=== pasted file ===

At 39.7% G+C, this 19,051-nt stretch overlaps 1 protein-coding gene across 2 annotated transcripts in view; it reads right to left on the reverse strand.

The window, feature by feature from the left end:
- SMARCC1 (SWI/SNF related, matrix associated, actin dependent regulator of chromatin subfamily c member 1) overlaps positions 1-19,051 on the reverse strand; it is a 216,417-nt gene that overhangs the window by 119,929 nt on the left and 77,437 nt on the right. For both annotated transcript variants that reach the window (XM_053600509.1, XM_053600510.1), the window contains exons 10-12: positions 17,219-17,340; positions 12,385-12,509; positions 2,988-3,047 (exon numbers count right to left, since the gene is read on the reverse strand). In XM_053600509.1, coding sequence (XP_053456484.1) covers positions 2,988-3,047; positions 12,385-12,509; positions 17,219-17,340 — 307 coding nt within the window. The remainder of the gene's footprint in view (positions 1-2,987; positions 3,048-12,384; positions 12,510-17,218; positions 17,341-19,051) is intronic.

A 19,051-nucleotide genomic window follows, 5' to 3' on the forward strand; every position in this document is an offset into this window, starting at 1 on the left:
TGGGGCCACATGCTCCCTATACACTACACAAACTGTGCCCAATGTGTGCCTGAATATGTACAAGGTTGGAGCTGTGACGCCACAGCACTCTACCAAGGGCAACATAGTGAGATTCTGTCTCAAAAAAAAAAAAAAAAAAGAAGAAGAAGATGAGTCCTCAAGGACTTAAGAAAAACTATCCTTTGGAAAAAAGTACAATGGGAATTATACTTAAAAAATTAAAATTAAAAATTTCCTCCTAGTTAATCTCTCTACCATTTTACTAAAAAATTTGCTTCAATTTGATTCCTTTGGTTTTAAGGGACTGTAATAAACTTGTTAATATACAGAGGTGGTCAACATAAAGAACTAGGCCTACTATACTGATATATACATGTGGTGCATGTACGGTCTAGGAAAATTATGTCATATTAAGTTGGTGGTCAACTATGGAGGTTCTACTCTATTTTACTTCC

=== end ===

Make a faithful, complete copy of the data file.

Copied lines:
At 39.7% G+C, this 19,051-nt stretch overlaps 1 protein-coding gene across 2 annotated transcripts in view; it reads right to left on the reverse strand.

The window, feature by feature from the left end:
- SMARCC1 (SWI/SNF related, matrix associated, actin dependent regulator of chromatin subfamily c member 1) overlaps positions 1-19,051 on the reverse strand; it is a 216,417-nt gene that overhangs the window by 119,929 nt on the left and 77,437 nt on the right. For both annotated transcript variants that reach the window (XM_053600509.1, XM_053600510.1), the window contains exons 10-12: positions 17,219-17,340; positions 12,385-12,509; positions 2,988-3,047 (exon numbers count right to left, since the gene is read on the reverse strand). In XM_053600509.1, coding sequence (XP_053456484.1) covers positions 2,988-3,047; positions 12,385-12,509; positions 17,219-17,340 — 307 coding nt within the window. The remainder of the gene's footprint in view (positions 1-2,987; positions 3,048-12,384; positions 12,510-17,218; positions 17,341-19,051) is intronic.

A 19,051-nucleotide genomic window follows, 5' to 3' on the forward strand; every position in this document is an offset into this window, starting at 1 on the left:
TGGGGCCACATGCTCCCTATACACTACACAAACTGTGCCCAATGTGTGCCTGAATATGTACAAGGTTGGAGCTGTGACGCCACAGCACTCTACCAAGGGCAACATAGTGAGATTCTGTCTCAAAAAAAAAAAAAAAAAAGAAGAAGAAGATGAGTCCTCAAGGACTTAAGAAAAACTATCCTTTGGAAAAAAGTACAATGGGAATTATACTTAAAAAATTAAAATTAAAAATTTCCTCCTAGTTAATCTCTCTACCATTTTACTAAAAAATTTGCTTCAATTTGATTCCTTTGGTTTTAAGGGACTGTAATAAACTTGTTAATATACAGAGGTGGTCAACATAAAGAACTAGGCCTACTATACTGATATATACATGTGGTGCATGTACGGTCTAGGAAAATTATGTCATATTAAGTTGGTGGTCAACTATGGAGGTTCTACTCTATTTTACTTCC